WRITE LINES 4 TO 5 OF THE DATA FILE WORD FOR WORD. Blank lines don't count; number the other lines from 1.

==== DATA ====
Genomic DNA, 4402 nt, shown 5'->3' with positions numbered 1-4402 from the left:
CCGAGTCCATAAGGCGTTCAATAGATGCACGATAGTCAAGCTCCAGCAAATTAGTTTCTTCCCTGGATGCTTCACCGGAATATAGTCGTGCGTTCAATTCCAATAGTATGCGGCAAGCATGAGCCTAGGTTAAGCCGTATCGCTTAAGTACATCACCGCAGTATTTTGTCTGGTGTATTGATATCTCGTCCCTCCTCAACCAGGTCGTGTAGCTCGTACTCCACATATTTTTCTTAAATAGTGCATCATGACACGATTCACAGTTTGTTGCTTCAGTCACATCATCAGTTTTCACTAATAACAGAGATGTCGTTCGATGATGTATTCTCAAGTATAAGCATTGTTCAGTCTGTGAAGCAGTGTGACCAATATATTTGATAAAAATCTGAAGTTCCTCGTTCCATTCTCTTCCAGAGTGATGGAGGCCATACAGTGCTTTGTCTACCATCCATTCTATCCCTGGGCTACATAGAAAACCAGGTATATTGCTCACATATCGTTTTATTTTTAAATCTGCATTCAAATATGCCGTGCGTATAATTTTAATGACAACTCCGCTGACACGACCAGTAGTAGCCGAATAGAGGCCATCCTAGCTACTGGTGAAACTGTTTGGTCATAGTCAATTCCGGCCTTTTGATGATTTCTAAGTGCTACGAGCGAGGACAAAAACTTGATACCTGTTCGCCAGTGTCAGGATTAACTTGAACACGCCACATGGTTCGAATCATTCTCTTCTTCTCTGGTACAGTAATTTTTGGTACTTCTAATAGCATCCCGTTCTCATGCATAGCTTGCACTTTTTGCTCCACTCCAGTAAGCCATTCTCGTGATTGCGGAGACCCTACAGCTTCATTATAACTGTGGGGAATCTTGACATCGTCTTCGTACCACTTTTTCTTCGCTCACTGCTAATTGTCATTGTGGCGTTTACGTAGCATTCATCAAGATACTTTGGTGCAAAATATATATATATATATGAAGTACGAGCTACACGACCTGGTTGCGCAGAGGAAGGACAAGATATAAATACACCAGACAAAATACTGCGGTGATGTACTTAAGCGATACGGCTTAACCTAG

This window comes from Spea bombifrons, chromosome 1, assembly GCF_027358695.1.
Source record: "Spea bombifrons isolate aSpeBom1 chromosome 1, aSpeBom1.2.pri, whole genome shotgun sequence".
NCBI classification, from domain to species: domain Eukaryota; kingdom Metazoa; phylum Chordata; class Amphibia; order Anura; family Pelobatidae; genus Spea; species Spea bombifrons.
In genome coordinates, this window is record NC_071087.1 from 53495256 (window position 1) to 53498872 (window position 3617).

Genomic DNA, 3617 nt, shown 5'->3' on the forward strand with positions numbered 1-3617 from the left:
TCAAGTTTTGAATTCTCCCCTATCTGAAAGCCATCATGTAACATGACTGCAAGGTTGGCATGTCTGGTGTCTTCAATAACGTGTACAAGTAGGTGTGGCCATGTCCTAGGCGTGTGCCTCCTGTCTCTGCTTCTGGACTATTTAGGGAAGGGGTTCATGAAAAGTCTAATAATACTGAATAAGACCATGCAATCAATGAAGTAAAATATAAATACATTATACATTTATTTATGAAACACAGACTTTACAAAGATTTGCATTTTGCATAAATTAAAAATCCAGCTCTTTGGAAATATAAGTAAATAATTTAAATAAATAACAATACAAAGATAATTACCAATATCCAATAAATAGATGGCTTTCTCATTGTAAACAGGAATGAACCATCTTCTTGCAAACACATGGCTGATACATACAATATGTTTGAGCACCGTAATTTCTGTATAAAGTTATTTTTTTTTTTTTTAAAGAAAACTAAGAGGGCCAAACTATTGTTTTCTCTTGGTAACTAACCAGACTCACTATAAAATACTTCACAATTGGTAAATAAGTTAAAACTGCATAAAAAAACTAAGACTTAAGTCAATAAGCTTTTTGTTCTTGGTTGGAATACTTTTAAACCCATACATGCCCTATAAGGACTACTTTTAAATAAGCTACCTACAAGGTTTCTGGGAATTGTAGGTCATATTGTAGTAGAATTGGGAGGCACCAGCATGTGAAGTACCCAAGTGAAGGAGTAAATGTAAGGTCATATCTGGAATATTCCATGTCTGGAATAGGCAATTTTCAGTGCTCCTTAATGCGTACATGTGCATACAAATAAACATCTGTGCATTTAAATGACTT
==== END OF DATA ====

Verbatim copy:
Source record: "Spea bombifrons isolate aSpeBom1 chromosome 1, aSpeBom1.2.pri, whole genome shotgun sequence".
NCBI classification, from domain to species: domain Eukaryota; kingdom Metazoa; phylum Chordata; class Amphibia; order Anura; family Pelobatidae; genus Spea; species Spea bombifrons.